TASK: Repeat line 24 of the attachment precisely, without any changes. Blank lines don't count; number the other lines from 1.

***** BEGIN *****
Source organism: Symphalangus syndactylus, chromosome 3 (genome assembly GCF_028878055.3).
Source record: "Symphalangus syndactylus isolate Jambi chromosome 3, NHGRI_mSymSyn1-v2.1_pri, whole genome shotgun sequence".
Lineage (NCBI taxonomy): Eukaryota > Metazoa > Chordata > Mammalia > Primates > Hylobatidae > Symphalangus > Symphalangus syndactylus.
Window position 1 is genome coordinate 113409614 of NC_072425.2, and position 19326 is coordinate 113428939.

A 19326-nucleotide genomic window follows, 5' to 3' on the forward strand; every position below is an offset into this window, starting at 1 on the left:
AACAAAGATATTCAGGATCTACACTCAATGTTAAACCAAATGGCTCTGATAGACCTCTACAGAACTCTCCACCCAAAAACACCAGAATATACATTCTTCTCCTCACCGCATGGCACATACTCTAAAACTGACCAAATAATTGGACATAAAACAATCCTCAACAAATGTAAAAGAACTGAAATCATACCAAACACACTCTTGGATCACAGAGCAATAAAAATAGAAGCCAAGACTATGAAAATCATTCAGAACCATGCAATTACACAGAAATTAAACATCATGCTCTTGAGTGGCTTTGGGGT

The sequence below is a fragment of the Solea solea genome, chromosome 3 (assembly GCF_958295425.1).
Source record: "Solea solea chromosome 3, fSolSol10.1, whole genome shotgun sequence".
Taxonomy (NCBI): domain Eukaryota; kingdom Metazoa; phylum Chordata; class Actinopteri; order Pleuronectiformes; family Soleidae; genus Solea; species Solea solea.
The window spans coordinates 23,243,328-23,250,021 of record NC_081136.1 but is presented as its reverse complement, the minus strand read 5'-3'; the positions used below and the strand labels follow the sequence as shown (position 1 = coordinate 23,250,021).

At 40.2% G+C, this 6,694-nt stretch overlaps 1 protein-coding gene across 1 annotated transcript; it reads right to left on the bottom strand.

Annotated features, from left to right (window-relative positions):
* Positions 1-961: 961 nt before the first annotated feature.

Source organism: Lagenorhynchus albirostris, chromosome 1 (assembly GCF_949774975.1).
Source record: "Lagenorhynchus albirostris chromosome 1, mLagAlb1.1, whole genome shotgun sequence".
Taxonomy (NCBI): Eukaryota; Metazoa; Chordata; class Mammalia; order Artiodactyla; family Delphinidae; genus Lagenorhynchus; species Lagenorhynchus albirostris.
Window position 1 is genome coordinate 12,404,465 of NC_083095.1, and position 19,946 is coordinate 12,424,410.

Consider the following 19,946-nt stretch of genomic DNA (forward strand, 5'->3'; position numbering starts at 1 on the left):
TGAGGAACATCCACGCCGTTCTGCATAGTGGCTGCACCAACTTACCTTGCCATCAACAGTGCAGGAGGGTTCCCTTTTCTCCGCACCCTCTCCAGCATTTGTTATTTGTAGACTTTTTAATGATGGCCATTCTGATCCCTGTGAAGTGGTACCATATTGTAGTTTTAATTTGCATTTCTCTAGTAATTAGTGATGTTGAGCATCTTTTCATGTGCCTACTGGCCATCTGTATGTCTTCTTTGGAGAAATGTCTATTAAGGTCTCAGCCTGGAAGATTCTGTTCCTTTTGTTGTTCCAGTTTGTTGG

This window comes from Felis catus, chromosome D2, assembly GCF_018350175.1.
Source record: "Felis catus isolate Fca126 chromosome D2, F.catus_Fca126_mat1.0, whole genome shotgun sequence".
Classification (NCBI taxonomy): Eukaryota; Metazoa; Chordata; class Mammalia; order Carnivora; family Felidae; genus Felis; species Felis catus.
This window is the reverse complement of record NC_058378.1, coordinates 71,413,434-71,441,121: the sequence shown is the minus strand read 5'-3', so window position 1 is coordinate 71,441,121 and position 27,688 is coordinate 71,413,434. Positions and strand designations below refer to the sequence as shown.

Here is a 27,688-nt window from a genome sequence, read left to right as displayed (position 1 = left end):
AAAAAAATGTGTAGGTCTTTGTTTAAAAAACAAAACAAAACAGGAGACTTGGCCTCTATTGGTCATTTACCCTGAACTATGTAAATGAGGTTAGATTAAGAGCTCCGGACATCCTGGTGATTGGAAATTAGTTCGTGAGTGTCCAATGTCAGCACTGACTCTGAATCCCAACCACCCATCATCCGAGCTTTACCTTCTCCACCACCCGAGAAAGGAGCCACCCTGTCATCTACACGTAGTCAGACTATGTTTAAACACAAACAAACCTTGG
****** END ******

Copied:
Here is a 27,688-nt window from a genome sequence, read left to right as displayed (position 1 = left end):